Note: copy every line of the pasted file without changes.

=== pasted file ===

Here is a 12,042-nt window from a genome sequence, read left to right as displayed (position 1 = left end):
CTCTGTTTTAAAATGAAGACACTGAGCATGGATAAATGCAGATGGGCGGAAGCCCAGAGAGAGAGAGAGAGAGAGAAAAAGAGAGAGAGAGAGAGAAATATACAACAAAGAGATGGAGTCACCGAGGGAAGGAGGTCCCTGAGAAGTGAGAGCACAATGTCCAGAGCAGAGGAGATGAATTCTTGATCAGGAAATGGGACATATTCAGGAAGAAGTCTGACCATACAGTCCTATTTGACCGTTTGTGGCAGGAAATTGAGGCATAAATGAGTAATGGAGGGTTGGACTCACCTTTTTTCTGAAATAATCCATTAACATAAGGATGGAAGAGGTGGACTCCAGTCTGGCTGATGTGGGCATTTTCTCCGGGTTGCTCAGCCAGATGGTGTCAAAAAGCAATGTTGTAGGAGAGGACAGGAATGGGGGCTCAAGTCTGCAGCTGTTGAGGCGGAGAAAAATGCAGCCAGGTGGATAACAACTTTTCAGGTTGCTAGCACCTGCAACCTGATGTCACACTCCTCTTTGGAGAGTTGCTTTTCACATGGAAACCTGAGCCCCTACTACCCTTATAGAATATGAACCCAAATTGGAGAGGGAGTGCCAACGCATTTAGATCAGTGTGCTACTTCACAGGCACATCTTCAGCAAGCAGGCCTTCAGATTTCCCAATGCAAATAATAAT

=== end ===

Here is a 12,042-nt window from a genome sequence, read left to right as displayed (position 1 = left end):
CTCTGTTTTAAAATGAAGACACTGAGCATGGATAAATGCAGATGGGCGGAAGCCCAGAGAGAGAGAGAGAGAGAGAAAAAGAGAGAGAGAGAGAGAAATATACAACAAAGAGATGGAGTCACCGAGGGAAGGAGGTCCCTGAGAAGTGAGAGCACAATGTCCAGAGCAGAGGAGATGAATTCTTGATCAGGAAATGGGACATATTCAGGAAGAAGTCTGACCATACAGTCCTATTTGACCGTTTGTGGCAGGAAATTGAGGCATAAATGAGTAATGGAGGGTTGGACTCACCTTTTTTCTGAAATAATCCATTAACATAAGGATGGAAGAGGTGGACTCCAGTCTGGCTGATGTGGGCATTTTCTCCGGGTTGCTCAGCCAGATGGTGTCAAAAAGCAATGTTGTAGGAGAGGACAGGAATGGGGGCTCAAGTCTGCAGCTGTTGAGGCGGAGAAAAATGCAGCCAGGTGGATAACAACTTTTCAGGTTGCTAGCACCTGCAACCTGATGTCACACTCCTCTTTGGAGAGTTGCTTTTCACATGGAAACCTGAGCCCCTACTACCCTTATAGAATATGAACCCAAATTGGAGAGGGAGTGCCAACGCATTTAGATCAGTGTGCTACTTCACAGGCACATCTTCAGCAAGCAGGCCTTCAGATTTCCCAATGCAAATAATAAT